6. James Mangold (Ford v. Ferrari) – Mangold has yet to be nominated in Director, something he’s looking to rectify here. Ford v. Ferrari is definitely in the Academy’s wheelhouse, so if it becomes well regarded and a financial success, it could easily speed over to the Oscar race, no pun intended. Consider it a potential crowd pleaser in the lot.

7. Rian Johnson (Knives Out) – Depending on how much of a prestige flick as opposed to just popcorn entertainment this one turns out to be, Johnson may well be in the hunt. I’m slightly less optimistic about his chances than I was earlier in the year, but that has nothing to do with how good Knives Out looks, since it looks great. Just call it a hunch…

8. John Crowley (The Goldfinch) – There’s a chance this prestige adaptation of the literary sensation falls flat. If so, Crowley won’t even sniff Best Director. If that’s not the case, look for him to contend. It’s as simple as that. We just won’t know until The Goldfinch starts screening next month, so stay tuned!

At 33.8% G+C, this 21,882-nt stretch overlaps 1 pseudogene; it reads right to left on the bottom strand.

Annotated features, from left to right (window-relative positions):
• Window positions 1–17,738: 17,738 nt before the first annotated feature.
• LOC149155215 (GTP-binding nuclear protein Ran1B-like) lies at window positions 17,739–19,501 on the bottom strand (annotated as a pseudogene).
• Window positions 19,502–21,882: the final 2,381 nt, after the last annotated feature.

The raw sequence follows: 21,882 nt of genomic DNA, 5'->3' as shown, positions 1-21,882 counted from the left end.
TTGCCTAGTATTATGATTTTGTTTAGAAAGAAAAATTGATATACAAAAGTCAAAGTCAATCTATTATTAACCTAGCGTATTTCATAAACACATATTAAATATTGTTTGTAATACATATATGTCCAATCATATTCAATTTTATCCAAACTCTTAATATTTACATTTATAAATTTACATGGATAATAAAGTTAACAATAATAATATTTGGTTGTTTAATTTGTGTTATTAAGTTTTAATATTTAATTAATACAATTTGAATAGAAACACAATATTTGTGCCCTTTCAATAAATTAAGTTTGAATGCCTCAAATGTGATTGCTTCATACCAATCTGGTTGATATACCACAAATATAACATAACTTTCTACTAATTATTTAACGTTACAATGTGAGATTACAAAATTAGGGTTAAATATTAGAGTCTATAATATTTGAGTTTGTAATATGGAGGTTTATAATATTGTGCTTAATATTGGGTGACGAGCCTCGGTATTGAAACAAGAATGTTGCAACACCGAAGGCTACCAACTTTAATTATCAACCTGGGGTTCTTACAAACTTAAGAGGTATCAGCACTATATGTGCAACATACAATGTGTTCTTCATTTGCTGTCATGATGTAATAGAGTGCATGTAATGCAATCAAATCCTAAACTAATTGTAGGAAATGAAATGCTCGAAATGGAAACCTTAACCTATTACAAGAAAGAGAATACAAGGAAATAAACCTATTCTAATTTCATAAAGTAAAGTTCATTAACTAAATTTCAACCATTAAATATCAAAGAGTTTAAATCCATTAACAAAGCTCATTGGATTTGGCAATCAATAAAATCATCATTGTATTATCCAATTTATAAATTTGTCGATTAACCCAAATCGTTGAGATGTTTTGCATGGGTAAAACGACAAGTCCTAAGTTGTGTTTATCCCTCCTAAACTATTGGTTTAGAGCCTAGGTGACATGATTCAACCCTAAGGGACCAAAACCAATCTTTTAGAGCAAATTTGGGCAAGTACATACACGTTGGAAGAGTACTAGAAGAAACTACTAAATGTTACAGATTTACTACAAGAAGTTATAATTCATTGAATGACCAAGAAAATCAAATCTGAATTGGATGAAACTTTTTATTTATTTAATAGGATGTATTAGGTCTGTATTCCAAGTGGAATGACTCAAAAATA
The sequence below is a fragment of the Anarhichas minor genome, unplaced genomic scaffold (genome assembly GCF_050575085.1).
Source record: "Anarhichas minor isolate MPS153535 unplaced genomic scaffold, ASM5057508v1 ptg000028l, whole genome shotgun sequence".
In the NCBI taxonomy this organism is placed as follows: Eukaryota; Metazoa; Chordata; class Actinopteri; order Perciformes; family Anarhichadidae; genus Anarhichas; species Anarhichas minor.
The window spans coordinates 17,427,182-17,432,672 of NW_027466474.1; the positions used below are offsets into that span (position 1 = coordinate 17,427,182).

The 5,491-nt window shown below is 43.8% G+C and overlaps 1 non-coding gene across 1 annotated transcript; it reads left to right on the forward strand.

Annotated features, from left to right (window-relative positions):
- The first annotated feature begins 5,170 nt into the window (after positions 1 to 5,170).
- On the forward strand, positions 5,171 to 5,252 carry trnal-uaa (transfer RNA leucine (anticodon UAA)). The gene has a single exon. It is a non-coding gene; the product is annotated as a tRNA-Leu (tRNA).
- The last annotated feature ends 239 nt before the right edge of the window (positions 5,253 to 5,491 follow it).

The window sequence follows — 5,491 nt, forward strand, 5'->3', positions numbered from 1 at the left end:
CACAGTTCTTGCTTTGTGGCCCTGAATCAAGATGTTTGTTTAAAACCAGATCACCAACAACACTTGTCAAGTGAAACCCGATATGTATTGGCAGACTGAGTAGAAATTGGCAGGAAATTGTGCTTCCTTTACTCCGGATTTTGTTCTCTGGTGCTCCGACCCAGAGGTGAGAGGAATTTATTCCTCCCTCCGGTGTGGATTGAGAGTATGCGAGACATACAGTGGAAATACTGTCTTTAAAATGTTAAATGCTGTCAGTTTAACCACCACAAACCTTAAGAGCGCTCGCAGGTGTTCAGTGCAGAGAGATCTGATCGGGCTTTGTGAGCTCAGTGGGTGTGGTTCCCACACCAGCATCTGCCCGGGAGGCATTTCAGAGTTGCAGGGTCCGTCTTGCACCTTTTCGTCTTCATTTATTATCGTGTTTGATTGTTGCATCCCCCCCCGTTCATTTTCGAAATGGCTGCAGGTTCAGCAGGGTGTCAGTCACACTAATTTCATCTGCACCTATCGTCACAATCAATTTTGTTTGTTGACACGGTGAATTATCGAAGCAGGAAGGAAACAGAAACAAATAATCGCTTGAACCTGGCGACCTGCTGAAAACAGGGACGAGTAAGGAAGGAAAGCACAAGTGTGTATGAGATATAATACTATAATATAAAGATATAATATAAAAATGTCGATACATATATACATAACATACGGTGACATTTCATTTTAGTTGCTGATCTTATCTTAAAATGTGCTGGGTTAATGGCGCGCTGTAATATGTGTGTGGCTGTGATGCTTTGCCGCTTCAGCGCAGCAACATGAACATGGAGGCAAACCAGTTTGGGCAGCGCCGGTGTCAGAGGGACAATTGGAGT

9. James Gray (Ad Astra) – Ambitious science fiction has fared better with the Academy in recent times, so that gives Gray a leg up here. Ad Astra will be a tough sell, but not an impossible one, to be sure. Furthermore, Gray is well respected and has never truly been in the running before, so this massive project may be seen as his time to shine with voters. Perhaps we’re looking at a Lone Director type contender here?